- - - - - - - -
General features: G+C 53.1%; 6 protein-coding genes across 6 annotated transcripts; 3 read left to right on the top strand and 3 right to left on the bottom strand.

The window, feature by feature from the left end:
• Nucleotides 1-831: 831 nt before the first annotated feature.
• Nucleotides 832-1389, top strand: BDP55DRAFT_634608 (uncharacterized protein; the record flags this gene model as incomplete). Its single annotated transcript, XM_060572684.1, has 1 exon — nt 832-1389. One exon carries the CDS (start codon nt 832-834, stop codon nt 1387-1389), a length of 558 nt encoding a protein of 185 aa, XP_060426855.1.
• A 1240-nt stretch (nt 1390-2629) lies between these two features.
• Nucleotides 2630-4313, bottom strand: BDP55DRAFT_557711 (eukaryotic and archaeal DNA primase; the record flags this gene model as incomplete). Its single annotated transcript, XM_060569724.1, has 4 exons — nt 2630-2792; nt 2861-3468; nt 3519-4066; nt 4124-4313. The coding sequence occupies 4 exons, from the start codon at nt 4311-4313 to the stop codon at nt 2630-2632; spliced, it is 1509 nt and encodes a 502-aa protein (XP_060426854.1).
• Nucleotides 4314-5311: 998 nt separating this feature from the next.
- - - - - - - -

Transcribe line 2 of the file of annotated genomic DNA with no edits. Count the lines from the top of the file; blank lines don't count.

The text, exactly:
The window, feature by feature from the left end: